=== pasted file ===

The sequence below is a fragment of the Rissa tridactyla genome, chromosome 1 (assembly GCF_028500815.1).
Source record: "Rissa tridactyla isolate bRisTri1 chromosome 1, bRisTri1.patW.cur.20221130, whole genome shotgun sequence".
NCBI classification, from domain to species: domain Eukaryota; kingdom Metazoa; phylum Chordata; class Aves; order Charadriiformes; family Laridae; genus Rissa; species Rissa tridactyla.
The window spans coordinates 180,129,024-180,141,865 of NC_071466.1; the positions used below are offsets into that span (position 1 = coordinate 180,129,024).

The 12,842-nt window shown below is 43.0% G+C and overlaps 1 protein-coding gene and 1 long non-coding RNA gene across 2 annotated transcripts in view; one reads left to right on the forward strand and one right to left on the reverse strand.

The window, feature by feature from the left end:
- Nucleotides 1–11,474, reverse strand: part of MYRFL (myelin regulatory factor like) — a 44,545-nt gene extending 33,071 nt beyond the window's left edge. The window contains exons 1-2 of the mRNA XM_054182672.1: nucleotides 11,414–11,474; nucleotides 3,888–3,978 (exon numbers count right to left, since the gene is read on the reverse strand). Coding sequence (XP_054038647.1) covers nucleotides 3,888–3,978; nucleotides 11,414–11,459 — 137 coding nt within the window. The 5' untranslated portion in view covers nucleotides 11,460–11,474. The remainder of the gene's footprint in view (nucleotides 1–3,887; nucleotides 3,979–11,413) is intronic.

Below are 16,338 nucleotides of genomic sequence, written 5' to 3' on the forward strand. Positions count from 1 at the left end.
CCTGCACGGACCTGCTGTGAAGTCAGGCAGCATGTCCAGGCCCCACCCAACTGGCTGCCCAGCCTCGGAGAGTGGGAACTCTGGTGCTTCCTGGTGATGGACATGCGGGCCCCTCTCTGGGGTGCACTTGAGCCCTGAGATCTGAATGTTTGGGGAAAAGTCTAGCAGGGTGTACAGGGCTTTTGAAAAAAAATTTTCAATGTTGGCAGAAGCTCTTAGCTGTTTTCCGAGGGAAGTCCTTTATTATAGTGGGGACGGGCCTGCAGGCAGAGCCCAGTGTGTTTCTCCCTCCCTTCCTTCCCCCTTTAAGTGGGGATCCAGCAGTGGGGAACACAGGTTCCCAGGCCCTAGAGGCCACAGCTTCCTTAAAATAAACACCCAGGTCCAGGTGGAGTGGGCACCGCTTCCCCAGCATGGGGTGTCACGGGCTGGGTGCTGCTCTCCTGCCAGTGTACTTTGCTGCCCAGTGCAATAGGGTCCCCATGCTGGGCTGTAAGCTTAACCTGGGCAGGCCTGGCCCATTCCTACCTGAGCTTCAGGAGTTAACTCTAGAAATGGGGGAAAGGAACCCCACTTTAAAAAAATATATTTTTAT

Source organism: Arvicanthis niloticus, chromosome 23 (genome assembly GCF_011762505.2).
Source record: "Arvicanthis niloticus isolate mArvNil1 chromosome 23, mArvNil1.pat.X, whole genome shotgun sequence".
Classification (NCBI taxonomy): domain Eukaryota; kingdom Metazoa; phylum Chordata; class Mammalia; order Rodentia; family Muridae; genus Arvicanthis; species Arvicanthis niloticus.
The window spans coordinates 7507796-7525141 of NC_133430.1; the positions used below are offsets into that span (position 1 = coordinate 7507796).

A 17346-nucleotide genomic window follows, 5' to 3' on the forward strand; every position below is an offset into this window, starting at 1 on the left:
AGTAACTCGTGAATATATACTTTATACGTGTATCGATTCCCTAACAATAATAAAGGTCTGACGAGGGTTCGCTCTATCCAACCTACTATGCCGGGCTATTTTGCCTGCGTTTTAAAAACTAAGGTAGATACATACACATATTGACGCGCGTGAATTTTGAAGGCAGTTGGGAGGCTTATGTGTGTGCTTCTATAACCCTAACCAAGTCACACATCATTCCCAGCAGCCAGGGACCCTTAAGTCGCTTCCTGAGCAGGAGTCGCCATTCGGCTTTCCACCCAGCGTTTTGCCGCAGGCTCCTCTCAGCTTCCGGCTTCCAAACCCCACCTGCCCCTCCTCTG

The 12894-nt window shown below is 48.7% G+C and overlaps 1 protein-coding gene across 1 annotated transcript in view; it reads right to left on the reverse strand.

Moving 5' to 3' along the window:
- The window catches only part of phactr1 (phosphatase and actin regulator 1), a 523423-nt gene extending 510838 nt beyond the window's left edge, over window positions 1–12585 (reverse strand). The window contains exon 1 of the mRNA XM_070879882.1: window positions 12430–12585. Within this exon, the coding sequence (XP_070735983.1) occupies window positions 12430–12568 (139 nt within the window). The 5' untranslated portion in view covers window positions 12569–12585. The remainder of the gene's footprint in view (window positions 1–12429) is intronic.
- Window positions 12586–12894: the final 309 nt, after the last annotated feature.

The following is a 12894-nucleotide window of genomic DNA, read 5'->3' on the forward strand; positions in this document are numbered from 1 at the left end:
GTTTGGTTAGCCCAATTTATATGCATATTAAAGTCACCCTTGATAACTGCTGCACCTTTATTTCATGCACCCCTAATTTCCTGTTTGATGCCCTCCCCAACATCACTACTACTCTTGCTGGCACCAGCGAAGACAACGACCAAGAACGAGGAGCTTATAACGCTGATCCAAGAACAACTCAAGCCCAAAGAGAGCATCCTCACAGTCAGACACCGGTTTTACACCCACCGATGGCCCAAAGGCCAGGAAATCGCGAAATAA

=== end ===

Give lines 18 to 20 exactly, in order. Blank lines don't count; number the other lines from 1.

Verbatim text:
- The window catches only part of phactr1 (phosphatase and actin regulator 1), a 523423-nt gene extending 510838 nt beyond the window's left edge, over window positions 1–12585 (reverse strand). The window contains exon 1 of the mRNA XM_070879882.1: window positions 12430–12585. Within this exon, the coding sequence (XP_070735983.1) occupies window positions 12430–12568 (139 nt within the window). The 5' untranslated portion in view covers window positions 12569–12585. The remainder of the gene's footprint in view (window positions 1–12429) is intronic.
- Window positions 12586–12894: the final 309 nt, after the last annotated feature.

The following is a 12894-nucleotide window of genomic DNA, read 5'->3' on the forward strand; positions in this document are numbered from 1 at the left end: